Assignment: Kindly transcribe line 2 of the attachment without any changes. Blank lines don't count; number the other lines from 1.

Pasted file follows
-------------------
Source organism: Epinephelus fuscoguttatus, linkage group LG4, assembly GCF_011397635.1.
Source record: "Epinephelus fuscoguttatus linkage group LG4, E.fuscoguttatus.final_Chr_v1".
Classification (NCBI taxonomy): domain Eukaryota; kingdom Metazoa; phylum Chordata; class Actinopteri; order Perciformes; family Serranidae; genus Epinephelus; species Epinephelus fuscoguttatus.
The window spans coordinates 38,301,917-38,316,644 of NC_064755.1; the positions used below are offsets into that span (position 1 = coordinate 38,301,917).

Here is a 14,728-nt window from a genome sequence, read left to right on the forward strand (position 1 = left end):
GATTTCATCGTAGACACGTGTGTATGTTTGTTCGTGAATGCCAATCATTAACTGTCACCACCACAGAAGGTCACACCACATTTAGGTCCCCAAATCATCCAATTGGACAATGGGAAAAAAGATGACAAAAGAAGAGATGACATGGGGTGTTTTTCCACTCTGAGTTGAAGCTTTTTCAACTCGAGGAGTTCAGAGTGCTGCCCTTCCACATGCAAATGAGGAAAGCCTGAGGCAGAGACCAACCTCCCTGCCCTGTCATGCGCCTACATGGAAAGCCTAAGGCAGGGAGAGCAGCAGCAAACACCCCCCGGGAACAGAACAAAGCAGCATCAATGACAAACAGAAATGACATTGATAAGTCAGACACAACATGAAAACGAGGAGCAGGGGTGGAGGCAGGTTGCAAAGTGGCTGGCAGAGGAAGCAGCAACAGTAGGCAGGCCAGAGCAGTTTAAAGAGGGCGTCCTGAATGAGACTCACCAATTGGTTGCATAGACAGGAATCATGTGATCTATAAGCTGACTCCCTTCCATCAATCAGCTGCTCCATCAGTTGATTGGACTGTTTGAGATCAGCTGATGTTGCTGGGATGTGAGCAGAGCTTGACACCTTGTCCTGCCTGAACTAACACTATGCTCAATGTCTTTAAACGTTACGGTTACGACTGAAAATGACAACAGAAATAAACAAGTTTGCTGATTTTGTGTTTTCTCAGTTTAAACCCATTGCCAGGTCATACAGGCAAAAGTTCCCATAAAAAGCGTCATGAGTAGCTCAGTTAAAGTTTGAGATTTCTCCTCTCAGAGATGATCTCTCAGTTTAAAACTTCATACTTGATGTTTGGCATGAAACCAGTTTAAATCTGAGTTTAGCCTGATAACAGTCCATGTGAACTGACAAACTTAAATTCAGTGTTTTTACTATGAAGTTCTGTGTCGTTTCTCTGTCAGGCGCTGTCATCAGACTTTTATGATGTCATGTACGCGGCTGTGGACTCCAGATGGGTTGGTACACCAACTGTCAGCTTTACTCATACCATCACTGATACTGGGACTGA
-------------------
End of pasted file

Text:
Source record: "Epinephelus fuscoguttatus linkage group LG4, E.fuscoguttatus.final_Chr_v1".